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  • Alex Lopez

The Black Kids

There are certain fires in history that carry embers to our present. Some of us place them behind a glass case to observe the small flames from afar. Some days, a tentative hand is pressed to the glass and the warmth of the embers ignite a kind of compass to guide our lives by. Then, there comes the day when we inevitably become a part of living history and the screams of injustice vibrate against our safe enclosures. In moments of resolute realization, tentative hands become fists that shatter the glass borders of our extended selves. The embers are cradled, but there is no blood...only fire.


Rodney King, Michelle Cusseaux, Freddie Gray, Janisha Fonville...


These are their names and The Black Kids is their legacy. Read it. Learn it. Remember.

The Black Kids by Christina Hammonds Reed is more than just a work of literature. It is a work of history and reflection of just how much our society, and humanity, has yet to go. By allowing readers to see Los Angeles through Ashley Bennett's eyes in 1992, we not only have the opportunity to reflect on our own recent horrors of 2020, but also have the unique privilege of action. Ashley's journey to discover her own sense of identity in a world where she is coming of age in the background of LA's blaze with the effects of police brutality, is laced with the authenticity of adolescence. She is our humane perspective of a faulted world that bases itself on otherism and prejudice that shifts a gaze towards the future of her generation.


Reed's ability to bridge Ashley's life and the political and societal environment that surrounded LA in 1992 speaks directly to the heart and I found myself tabbing passages so that I can return to these inspirational words for future days. Ultimately, The Black Kids is a story laced with the author's love and hope that we can still educate ourselves and find our voices against brutality.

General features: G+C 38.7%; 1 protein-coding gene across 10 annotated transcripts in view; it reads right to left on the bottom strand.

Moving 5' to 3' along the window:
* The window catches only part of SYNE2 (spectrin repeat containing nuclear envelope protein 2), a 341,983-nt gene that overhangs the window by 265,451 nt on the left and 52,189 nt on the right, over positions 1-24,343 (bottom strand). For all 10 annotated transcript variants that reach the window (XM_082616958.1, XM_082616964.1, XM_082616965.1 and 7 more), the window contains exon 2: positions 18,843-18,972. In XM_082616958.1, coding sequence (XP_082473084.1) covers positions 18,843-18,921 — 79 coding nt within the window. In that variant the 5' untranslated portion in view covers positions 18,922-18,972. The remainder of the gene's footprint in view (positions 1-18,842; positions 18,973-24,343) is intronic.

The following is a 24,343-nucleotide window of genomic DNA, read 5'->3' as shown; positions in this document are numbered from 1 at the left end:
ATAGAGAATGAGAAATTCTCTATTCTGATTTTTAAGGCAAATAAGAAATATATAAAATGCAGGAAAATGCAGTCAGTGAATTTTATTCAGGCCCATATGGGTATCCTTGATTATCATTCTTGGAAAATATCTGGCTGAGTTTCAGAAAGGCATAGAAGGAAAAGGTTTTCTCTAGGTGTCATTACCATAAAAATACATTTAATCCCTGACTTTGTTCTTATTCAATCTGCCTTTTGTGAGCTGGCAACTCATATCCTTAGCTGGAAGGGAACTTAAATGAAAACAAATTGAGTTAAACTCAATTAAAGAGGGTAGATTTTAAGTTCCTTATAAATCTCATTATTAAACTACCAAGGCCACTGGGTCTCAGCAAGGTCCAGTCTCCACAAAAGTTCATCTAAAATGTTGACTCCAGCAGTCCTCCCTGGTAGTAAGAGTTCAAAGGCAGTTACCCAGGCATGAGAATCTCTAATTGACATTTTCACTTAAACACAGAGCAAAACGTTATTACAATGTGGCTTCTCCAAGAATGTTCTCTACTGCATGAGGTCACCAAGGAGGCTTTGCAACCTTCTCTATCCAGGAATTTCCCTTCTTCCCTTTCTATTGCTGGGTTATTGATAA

About the Book


Perfect for fans of The Hate U Give, this unforgettable coming-of-age debut novel explores issues of race, class, and violence through the eyes of a wealthy black teenager whose family gets caught in the vortex of the 1992 Rodney King Riots. Los Angeles, 1992 Ashley Bennett and her friends are living the charmed life. It’s the end of senior year and they’re spending more time at the beach than in the classroom. They can already feel the sunny days and endless possibilities of summer. Everything changes one afternoon in April, when four LAPD officers are acquitted after beating a black man named Rodney King half to death. Suddenly, Ashley’s not just one of the girls. She’s one of the black kids. As violent protests engulf LA and the city burns, Ashley tries to continue on as if life were normal. Even as her self-destructive sister gets dangerously involved in the riots. Even as the model black family façade her wealthy and prominent parents have built starts to crumble. Even as her best friends help spread a rumor that could completely derail the future of her classmate and fellow black kid, LaShawn Johnson. With her world splintering around her, Ashley, along with the rest of LA, is left to question who is the us? And who is the them?

About the Author



Christina Hammonds Reed holds an MFA in Film and Television Production from the University of Southern California’s School of Cinematic Arts. Her short fiction has previously appeared in the Santa Monica Review. She lives in Hermosa Beach, CA.



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